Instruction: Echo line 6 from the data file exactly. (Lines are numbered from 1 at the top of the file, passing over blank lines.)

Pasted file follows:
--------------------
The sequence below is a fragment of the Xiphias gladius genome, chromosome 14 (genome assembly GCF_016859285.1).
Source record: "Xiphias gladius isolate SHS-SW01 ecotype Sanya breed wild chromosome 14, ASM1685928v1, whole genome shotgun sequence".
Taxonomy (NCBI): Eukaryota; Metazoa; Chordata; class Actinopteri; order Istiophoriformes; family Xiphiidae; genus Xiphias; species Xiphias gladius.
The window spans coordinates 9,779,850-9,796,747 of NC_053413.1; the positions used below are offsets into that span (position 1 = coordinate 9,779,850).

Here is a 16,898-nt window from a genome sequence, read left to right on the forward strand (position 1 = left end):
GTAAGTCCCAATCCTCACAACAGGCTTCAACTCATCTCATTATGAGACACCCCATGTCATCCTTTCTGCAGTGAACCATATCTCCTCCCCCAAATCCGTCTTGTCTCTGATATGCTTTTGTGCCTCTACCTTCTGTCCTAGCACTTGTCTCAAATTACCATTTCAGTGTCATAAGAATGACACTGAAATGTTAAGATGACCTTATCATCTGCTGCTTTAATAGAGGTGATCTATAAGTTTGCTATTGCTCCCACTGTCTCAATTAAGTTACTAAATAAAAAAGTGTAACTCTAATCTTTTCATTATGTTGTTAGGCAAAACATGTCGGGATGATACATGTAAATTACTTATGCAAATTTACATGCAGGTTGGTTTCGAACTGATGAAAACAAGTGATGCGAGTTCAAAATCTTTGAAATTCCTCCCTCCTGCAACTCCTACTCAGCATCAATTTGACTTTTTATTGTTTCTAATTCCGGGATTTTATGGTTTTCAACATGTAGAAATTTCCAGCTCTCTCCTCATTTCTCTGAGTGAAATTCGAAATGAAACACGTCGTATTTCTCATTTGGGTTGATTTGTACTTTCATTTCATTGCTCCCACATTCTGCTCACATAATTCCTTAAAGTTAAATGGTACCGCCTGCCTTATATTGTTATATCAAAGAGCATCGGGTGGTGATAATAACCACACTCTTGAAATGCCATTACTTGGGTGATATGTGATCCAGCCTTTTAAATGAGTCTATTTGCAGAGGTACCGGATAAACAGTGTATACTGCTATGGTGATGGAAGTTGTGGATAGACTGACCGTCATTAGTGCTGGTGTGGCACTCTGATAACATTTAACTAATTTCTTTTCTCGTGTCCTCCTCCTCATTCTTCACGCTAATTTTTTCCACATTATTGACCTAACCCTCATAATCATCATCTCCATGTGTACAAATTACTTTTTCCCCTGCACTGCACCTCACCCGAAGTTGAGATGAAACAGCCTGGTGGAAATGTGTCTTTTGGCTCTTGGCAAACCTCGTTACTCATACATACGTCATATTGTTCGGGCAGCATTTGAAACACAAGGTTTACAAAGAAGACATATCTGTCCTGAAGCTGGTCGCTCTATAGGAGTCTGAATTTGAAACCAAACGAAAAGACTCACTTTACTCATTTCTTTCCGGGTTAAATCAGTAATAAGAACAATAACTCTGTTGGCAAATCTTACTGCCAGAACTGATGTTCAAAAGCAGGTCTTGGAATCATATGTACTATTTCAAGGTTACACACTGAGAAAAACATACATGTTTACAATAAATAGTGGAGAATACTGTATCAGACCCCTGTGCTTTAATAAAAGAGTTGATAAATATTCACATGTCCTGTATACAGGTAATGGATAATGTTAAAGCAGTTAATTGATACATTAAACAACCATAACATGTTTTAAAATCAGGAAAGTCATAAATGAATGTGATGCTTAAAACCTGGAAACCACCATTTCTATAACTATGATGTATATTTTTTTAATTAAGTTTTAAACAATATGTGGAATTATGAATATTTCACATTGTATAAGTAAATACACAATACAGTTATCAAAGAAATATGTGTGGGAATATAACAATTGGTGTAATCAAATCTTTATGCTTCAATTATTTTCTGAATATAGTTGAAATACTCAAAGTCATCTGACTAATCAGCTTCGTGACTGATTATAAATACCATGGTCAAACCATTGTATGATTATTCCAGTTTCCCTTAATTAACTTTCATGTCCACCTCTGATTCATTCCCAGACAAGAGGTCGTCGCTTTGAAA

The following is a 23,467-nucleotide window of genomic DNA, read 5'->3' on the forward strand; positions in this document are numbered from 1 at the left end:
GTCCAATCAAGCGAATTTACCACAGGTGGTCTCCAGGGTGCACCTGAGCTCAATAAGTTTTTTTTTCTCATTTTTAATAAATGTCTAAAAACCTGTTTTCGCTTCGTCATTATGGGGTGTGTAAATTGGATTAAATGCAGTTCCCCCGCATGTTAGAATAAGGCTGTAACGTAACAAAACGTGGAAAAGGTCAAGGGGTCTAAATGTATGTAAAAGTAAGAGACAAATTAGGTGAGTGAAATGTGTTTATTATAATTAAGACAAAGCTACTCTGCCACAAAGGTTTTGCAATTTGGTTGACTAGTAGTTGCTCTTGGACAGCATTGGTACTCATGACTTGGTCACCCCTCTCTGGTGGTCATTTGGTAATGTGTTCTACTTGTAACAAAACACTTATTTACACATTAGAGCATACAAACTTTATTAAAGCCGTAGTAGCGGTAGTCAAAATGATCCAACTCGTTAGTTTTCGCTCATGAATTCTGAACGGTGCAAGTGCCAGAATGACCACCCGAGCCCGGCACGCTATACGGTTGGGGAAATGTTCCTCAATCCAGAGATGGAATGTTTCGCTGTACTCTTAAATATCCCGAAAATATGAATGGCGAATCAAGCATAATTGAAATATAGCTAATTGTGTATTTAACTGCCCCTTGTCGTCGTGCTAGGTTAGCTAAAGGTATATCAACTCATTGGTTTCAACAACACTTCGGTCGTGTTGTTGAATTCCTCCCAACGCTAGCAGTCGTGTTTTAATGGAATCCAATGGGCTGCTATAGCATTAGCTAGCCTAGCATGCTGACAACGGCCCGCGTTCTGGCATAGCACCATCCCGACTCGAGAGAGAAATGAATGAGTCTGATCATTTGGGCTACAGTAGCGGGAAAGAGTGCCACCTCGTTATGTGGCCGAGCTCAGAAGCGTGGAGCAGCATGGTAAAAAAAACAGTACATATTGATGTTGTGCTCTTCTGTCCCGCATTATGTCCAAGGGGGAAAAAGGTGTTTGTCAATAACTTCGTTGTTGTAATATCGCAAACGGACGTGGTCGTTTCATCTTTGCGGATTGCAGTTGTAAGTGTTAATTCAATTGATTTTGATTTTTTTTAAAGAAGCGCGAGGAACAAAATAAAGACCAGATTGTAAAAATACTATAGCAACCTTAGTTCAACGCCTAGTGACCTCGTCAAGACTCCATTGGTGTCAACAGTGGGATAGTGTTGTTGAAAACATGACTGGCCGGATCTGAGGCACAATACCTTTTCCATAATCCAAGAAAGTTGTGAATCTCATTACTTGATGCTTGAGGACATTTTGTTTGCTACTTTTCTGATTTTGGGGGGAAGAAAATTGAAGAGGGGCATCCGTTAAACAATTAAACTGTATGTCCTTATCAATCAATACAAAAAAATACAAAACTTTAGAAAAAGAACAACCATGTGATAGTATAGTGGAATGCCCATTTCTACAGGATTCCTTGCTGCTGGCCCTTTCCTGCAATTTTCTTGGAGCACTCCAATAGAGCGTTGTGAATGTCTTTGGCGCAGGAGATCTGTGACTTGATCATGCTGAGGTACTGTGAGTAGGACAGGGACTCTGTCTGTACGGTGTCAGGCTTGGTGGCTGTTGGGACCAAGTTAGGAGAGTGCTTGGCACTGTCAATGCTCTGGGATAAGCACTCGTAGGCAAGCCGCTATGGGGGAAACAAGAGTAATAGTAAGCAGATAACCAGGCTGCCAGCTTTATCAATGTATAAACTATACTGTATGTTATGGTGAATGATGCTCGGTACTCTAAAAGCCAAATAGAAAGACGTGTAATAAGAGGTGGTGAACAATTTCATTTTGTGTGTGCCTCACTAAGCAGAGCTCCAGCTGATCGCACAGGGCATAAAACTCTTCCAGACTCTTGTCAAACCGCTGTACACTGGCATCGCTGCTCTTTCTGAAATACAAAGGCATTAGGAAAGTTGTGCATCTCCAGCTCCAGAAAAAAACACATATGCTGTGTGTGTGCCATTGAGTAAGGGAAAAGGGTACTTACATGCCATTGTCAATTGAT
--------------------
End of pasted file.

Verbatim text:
GTAAGTCCCAATCCTCACAACAGGCTTCAACTCATCTCATTATGAGACACCCCATGTCATCCTTTCTGCAGTGAACCATATCTCCTCCCCCAAATCCGTCTTGTCTCTGATATGCTTTTGTGCCTCTACCTTCTGTCCTAGCACTTGTCTCAAATTACCATTTCAGTGTCATAAGAATGACACTGAAATGTTAAGATGACCTTATCATCTGCTGCTTTAATAGAGGTGATCTATAAGTTTGCTATTGCTCCCACTGTCTCAATTAAGTTACTAAATAAAAAAGTGTAACTCTAATCTTTTCATTATGTTGTTAGGCAAAACATGTCGGGATGATACATGTAAATTACTTATGCAAATTTACATGCAGGTTGGTTTCGAACTGATGAAAACAAGTGATGCGAGTTCAAAATCTTTGAAATTCCTCCCTCCTGCAACTCCTACTCAGCATCAATTTGACTTTTTATTGTTTCTAATTCCGGGATTTTATGGTTTTCAACATGTAGAAATTTCCAGCTCTCTCCTCATTTCTCTGAGTGAAATTCGAAATGAAACACGTCGTATTTCTCATTTGGGTTGATTTGTACTTTCATTTCATTGCTCCCACATTCTGCTCACATAATTCCTTAAAGTTAAATGGTACCGCCTGCCTTATATTGTTATATCAAAGAGCATCGGGTGGTGATAATAACCACACTCTTGAAATGCCATTACTTGGGTGATATGTGATCCAGCCTTTTAAATGAGTCTATTTGCAGAGGTACCGGATAAACAGTGTATACTGCTATGGTGATGGAAGTTGTGGATAGACTGACCGTCATTAGTGCTGGTGTGGCACTCTGATAACATTTAACTAATTTCTTTTCTCGTGTCCTCCTCCTCATTCTTCACGCTAATTTTTTCCACATTATTGACCTAACCCTCATAATCATCATCTCCATGTGTACAAATTACTTTTTCCCCTGCACTGCACCTCACCCGAAGTTGAGATGAAACAGCCTGGTGGAAATGTGTCTTTTGGCTCTTGGCAAACCTCGTTACTCATACATACGTCATATTGTTCGGGCAGCATTTGAAACACAAGGTTTACAAAGAAGACATATCTGTCCTGAAGCTGGTCGCTCTATAGGAGTCTGAATTTGAAACCAAACGAAAAGACTCACTTTACTCATTTCTTTCCGGGTTAAATCAGTAATAAGAACAATAACTCTGTTGGCAAATCTTACTGCCAGAACTGATGTTCAAAAGCAGGTCTTGGAATCATATGTACTATTTCAAGGTTACACACTGAGAAAAACATACATGTTTACAATAAATAGTGGAGAATACTGTATCAGACCCCTGTGCTTTAATAAAAGAGTTGATAAATATTCACATGTCCTGTATACAGGTAATGGATAATGTTAAAGCAGTTAATTGATACATTAAACAACCATAACATGTTTTAAAATCAGGAAAGTCATAAATGAATGTGATGCTTAAAACCTGGAAACCACCATTTCTATAACTATGATGTATATTTTTTTAATTAAGTTTTAAACAATATGTGGAATTATGAATATTTCACATTGTATAAGTAAATACACAATACAGTTATCAAAGAAATATGTGTGGGAATATAACAATTGGTGTAATCAAATCTTTATGCTTCAATTATTTTCTGAATATAGTTGAAATACTCAAAGTCATCTGACTAATCAGCTTCGTGACTGATTATAAATACCATGGTCAAACCATTGTATGATTATTCCAGTTTCCCTTAATTAACTTTCATGTCCACCTCTGATTCATTCCCAGACAAGAGGTCGTCGCTTTGAAA